Today I am calling for a Parliamentary Inquiry into the Ministry of Defence’s (MoD) failure to properly advise our armed forces on how to capture and detain prisoners before the 2003 invasion of Iraq.
The terrible circumstances of the Baha Mousa case, when an Iraqi man died while in British Army custody in Basra in September 2003, are well known. However, what has been entirely overlooked is the MoD’s failure to properly prepare, train and instruct our armed forces in relation to capturing and detaining prisoners prior to deployment to Iraq.
What had shockingly been forgotten and written out of all MoD training manuals was the Parliamentary Directive of 1972 given by then Prime Minister Edward Heath, banning certain methods of interrogation when capturing and detaining prisoners. It was made clear in this statement that this directive would cover all future circumstances.
The five banned techniques are wall standing, hooding, subjection to noise, sleep deprivation and deprivation of food and drink. One also has to understand the total lack of infrastructure and law and order in Iraq at the time. There were no judges, police force or prisons in which to place detainees, so the British military were left capturing a large number of suspects with nowhere to put them and no training on how to properly detain them.
What occurred in the Baha Mousa case was that the incoming regiment witnessed the outgoing regiment hooding prisoners outside as they moved them from one building to another, presumably so they couldn’t orientate themselves in an attempt to escape. Seeing this, and without any further guidance from the MoD, it was presumed that the hooding of prisoners was common practice and acceptable. This doesn’t excuse the terrible events that followed but it sets the scene.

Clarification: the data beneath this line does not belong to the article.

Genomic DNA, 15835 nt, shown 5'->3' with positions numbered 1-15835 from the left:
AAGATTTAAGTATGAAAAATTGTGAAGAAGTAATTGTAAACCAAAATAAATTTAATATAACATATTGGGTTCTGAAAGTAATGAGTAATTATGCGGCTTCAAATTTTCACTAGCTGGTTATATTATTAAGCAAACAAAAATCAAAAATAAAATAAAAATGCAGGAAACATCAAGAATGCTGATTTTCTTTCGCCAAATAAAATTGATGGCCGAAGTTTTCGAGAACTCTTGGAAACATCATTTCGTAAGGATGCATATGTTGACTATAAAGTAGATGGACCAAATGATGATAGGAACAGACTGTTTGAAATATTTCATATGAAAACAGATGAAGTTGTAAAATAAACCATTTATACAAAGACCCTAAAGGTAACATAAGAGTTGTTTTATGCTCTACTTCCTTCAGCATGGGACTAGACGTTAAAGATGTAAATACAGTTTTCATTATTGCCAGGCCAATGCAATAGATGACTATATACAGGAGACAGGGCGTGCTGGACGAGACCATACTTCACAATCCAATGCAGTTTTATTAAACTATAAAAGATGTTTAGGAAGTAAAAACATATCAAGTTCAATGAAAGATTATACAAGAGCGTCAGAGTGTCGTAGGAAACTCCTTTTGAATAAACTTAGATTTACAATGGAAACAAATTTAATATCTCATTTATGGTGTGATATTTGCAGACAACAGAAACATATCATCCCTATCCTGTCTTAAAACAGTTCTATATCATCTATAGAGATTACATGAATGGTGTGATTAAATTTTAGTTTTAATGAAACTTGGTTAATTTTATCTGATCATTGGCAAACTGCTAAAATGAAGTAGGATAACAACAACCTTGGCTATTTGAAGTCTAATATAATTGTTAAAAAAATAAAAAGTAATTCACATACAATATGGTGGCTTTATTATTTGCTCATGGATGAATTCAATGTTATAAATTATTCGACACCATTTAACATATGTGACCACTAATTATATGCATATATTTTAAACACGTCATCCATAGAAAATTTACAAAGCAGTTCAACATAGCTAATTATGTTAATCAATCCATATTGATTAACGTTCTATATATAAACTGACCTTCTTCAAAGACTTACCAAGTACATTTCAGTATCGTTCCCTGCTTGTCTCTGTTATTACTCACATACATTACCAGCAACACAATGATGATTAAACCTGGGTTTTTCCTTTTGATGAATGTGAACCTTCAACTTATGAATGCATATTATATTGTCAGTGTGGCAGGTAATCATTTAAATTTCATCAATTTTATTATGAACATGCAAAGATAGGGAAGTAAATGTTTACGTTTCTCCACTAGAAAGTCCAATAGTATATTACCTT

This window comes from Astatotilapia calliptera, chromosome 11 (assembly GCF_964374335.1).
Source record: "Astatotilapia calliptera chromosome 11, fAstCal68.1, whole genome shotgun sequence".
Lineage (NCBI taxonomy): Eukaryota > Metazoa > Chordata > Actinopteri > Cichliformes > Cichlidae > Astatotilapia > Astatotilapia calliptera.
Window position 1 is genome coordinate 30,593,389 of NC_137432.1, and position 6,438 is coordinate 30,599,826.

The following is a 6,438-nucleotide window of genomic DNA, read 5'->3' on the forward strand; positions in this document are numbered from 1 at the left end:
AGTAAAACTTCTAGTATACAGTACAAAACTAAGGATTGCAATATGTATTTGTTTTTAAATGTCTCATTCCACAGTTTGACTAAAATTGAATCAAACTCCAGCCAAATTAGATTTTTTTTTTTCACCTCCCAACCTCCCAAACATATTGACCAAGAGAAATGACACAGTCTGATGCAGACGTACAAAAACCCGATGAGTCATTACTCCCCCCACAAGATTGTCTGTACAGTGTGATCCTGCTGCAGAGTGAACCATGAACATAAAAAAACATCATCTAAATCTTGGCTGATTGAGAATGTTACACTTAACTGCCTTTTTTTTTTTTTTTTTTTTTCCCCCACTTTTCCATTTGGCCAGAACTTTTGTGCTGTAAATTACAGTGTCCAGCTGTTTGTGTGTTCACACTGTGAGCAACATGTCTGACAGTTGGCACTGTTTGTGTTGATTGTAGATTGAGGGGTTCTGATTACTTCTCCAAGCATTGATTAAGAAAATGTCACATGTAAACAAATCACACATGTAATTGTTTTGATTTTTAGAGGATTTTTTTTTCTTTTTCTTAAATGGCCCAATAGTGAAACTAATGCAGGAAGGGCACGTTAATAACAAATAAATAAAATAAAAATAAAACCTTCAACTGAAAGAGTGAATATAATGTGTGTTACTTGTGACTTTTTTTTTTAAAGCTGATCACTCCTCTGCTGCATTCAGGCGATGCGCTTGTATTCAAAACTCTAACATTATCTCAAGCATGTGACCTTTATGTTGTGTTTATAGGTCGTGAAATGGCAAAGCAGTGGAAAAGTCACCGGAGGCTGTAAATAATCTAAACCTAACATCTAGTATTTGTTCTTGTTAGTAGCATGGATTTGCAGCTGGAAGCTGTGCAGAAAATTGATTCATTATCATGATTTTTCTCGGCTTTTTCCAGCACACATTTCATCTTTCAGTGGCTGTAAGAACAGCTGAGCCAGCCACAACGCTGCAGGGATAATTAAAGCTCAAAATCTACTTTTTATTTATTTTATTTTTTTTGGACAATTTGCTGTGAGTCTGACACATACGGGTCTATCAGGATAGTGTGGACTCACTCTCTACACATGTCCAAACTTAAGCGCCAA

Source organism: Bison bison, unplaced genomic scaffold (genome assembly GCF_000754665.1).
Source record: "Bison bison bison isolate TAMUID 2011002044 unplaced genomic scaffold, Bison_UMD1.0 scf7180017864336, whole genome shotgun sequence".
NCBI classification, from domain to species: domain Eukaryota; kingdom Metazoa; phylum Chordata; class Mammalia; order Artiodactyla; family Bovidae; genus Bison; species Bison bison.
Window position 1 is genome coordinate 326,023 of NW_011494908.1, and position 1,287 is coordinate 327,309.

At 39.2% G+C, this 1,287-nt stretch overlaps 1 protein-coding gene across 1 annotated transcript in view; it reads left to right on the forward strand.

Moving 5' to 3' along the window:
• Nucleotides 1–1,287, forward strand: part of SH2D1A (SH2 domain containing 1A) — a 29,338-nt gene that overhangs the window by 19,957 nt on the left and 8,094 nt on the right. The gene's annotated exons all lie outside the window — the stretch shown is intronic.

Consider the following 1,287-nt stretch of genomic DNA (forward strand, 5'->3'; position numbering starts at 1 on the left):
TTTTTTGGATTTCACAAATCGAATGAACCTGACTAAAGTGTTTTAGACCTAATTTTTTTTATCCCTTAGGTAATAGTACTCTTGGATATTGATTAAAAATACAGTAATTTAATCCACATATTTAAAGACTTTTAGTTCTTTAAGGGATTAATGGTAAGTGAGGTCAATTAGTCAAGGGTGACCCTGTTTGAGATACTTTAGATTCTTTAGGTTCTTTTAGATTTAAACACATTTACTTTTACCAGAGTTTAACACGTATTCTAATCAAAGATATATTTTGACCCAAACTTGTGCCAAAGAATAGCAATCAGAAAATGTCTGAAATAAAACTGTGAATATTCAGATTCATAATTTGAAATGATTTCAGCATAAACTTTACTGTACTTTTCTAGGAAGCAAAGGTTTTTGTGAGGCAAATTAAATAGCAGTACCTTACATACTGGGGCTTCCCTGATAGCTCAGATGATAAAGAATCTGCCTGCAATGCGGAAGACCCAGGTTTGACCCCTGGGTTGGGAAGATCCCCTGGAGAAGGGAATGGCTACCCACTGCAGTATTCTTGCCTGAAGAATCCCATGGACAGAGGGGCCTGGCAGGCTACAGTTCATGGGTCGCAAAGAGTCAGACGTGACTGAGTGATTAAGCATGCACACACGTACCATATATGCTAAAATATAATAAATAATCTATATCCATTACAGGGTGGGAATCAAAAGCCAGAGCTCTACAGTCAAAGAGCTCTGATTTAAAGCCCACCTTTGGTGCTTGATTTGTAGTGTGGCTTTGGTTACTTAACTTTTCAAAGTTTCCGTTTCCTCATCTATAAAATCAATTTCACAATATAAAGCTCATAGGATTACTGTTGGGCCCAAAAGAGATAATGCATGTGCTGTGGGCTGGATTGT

The Aitken Report into cases of abuse and unlawful killing in Iraq in 2003 and 2004, published in 2008, contained one paragraph on the lack of training and preparation for the detention of prisoners in Iraq and in particular why the five banned techniques had been written out of every MoD training manual and directive.
One can never excuse what happened in the Baha Mousa case but, in my opinion, the MoD must bear some responsibility. I have long called for corporate responsibility on behalf of the MoD and this is a case in point.
IHAT now looks to be heading to the International Criminal Court (ICC) and prosecutor Fatou Bensouda has already commented that if these cases are reopened by the ICC she will not be looking to investigate abuse on the battlefield but in capture and detention only. Is this a hint that the MoD may be required to answer for its lack of training in capture and detention? I believe we need a Parliamentary Inquiry into this urgently.